Camp Read-aloud Classic: Kneeknock Rise Review

After the most beautiful long weekend ever, I am kicking my summer reading into high gear. Summer reading makes me think of camp and how I would spend hours carefully choosing the right book to read aloud to my girls in the cabin at night. Some books were made to be read aloud.  Natalie Babbitt is an expert at crafting memorable, rich read-alouds. Tuck Everlasting and The Search for Delicious are two of my all-time favourites, but I had yet to read Kneeknock Rise until I found it while happily browsing the shelves at McNally Robinson Saskatoon.

The people of Instep have the misfortune (or perhaps good fortune) of living near Kneenkock Rise, a mountain that is home to a mysterious creature called the Megrimum that no one has seen, but everyone has heard. When it rains the can be heard wailing as if in pain or in terrible anger. A great carnival happens once  a year, attracting people from all over who come to enjoy the sites , sounds, and of course, hope for a glimpse of the creature. Young Egan is one of these people. When he is dared by his cousin to climb up and discover the mystery for himself he is confronted with the surprising truth.

The heart of this story is about faith. Is knowing the absolute truth more important than holding onto a legend and everything that comes with the legend (imagination, industry, something to rally around, etc)? Babbitt asks these questions and more. She is careful never to be too moralistic, but instead presents various sides of a question and allows the reader to make his or her own conclusion.Throw in a missing person, a loyal dog, and one excellent stormy night scene* and you have a perfect camp read aloud.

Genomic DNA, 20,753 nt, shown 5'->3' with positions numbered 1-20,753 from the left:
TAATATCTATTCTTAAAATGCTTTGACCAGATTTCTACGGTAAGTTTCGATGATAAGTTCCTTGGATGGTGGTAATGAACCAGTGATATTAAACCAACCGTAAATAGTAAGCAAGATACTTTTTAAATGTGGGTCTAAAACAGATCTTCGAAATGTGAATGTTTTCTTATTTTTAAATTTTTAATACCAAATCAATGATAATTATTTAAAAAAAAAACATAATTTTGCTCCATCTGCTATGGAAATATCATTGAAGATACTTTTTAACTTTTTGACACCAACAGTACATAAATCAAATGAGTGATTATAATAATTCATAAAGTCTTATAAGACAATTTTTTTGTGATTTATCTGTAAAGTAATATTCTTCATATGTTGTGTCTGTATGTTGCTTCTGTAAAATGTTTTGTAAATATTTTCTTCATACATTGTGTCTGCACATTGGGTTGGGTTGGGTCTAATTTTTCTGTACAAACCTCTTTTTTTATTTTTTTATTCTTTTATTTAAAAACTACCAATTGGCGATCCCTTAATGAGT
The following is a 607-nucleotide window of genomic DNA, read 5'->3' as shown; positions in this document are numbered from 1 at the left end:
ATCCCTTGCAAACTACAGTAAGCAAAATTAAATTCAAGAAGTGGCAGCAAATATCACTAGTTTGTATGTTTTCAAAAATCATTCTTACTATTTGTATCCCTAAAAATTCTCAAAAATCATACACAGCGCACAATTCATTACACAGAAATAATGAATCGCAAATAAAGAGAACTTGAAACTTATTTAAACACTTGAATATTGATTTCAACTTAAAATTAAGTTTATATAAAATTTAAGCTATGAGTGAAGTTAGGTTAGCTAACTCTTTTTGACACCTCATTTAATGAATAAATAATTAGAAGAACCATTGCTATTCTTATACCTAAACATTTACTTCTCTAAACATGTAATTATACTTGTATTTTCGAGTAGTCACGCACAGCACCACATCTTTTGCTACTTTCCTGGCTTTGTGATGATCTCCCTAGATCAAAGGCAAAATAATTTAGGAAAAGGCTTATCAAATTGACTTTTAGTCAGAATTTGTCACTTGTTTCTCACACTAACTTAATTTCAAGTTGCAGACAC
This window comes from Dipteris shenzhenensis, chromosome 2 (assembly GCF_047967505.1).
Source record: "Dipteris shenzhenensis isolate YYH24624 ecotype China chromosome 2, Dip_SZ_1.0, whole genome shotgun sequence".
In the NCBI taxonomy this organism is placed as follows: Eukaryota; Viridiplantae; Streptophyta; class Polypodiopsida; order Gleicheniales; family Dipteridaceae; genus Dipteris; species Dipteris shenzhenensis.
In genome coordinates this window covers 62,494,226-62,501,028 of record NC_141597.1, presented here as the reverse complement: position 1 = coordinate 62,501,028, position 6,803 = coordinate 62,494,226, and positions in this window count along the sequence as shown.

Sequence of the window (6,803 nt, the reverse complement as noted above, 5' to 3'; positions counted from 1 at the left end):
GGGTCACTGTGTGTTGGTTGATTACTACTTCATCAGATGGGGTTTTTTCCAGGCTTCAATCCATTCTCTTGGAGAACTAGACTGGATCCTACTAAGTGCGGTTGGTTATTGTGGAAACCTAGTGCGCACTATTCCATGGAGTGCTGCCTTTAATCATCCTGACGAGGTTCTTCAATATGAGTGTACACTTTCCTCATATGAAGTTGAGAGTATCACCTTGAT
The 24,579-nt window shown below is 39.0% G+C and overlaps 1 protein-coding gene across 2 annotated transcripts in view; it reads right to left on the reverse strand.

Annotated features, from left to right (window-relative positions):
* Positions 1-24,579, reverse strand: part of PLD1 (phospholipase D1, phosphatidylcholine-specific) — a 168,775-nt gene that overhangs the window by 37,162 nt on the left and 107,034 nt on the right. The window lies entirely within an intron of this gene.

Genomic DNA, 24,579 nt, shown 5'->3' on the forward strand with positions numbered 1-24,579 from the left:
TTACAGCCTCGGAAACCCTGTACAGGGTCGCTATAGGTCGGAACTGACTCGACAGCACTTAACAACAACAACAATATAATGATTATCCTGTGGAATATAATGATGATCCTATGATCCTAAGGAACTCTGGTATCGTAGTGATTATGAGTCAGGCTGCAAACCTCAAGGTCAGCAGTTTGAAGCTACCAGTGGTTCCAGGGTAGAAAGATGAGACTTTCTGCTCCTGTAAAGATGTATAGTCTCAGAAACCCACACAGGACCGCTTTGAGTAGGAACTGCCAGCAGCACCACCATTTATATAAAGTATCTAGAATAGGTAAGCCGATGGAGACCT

How do you pick a great summer read aloud? First of all, pick a book YOU love. The kids will pick up on your enthusiasm and you will all look forward to storytime. I’ve always found that books with an element of mystery (but not too scary, lest homesickness rear it’s ugly head) are popular, and you can ask them what they think will happen after each chapter. Sometimes more philosophical questions and themes work for older campers. Tailor your choices to the group. Going on a canoe trip? Consider something outdoorsy, like Jack London or Gary Paulsen. At an all girls camp? Consider Sisterhood of the Travelling Pants (Ann Brashares) to inspire camaraderie or Matilda (Roald Dahl) for leadership. Short chapters are convenient for limited camp sessions, as are short story collections.

If you’re a camp counselor or parent looking for a great read aloud this summer,  or perhaps you just want some solid old-fashioned storytelling, be sure to check out Kneeknock Rise. While you’re at it, check out all of Babbitt’s backlist.

There are a number of editions of Kneeknock Rise, but the one I read is published in paperback by Squarefish.

*Ms. Babbitt clearly has a thing for thunderstorms. You may recall the thunderstorm/jailbreak scene in Tuck Everlasting, which is one of my favourite scenes in all of children’s literature.

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